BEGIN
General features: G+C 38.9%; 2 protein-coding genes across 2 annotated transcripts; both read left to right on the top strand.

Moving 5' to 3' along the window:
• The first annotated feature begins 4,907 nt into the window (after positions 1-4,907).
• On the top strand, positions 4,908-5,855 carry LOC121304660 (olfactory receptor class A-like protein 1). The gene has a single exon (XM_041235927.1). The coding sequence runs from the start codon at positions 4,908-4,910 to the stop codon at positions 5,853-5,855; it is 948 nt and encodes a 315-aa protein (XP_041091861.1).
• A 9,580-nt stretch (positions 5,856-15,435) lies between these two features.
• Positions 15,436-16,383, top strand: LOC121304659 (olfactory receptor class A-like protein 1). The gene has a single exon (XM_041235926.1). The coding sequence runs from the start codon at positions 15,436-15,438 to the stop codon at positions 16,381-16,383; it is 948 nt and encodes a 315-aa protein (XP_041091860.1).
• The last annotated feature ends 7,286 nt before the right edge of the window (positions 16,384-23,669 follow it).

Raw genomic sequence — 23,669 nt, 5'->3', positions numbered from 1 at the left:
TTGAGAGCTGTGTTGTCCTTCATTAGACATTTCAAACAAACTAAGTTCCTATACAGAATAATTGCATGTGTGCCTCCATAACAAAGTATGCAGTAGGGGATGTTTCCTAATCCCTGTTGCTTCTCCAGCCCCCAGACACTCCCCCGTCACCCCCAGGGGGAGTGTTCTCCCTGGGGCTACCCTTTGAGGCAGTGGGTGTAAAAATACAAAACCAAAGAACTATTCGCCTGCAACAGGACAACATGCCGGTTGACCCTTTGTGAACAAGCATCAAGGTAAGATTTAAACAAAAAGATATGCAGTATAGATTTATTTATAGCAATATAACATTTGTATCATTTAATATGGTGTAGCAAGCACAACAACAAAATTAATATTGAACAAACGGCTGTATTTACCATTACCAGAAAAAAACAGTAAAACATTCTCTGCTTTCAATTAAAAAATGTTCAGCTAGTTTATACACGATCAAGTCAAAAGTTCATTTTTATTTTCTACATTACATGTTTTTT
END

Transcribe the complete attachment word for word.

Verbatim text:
General features: G+C 38.9%; 2 protein-coding genes across 2 annotated transcripts; both read left to right on the top strand.

Moving 5' to 3' along the window:
• The first annotated feature begins 4,907 nt into the window (after positions 1-4,907).
• On the top strand, positions 4,908-5,855 carry LOC121304660 (olfactory receptor class A-like protein 1). The gene has a single exon (XM_041235927.1). The coding sequence runs from the start codon at positions 4,908-4,910 to the stop codon at positions 5,853-5,855; it is 948 nt and encodes a 315-aa protein (XP_041091861.1).
• A 9,580-nt stretch (positions 5,856-15,435) lies between these two features.
• Positions 15,436-16,383, top strand: LOC121304659 (olfactory receptor class A-like protein 1). The gene has a single exon (XM_041235926.1). The coding sequence runs from the start codon at positions 15,436-15,438 to the stop codon at positions 16,381-16,383; it is 948 nt and encodes a 315-aa protein (XP_041091860.1).
• The last annotated feature ends 7,286 nt before the right edge of the window (positions 16,384-23,669 follow it).

Raw genomic sequence — 23,669 nt, 5'->3', positions numbered from 1 at the left:
TTGAGAGCTGTGTTGTCCTTCATTAGACATTTCAAACAAACTAAGTTCCTATACAGAATAATTGCATGTGTGCCTCCATAACAAAGTATGCAGTAGGGGATGTTTCCTAATCCCTGTTGCTTCTCCAGCCCCCAGACACTCCCCCGTCACCCCCAGGGGGAGTGTTCTCCCTGGGGCTACCCTTTGAGGCAGTGGGTGTAAAAATACAAAACCAAAGAACTATTCGCCTGCAACAGGACAACATGCCGGTTGACCCTTTGTGAACAAGCATCAAGGTAAGATTTAAACAAAAAGATATGCAGTATAGATTTATTTATAGCAATATAACATTTGTATCATTTAATATGGTGTAGCAAGCACAACAACAAAATTAATATTGAACAAACGGCTGTATTTACCATTACCAGAAAAAAACAGTAAAACATTCTCTGCTTTCAATTAAAAAATGTTCAGCTAGTTTATACACGATCAAGTCAAAAGTTCATTTTTATTTTCTACATTACATGTTTTTT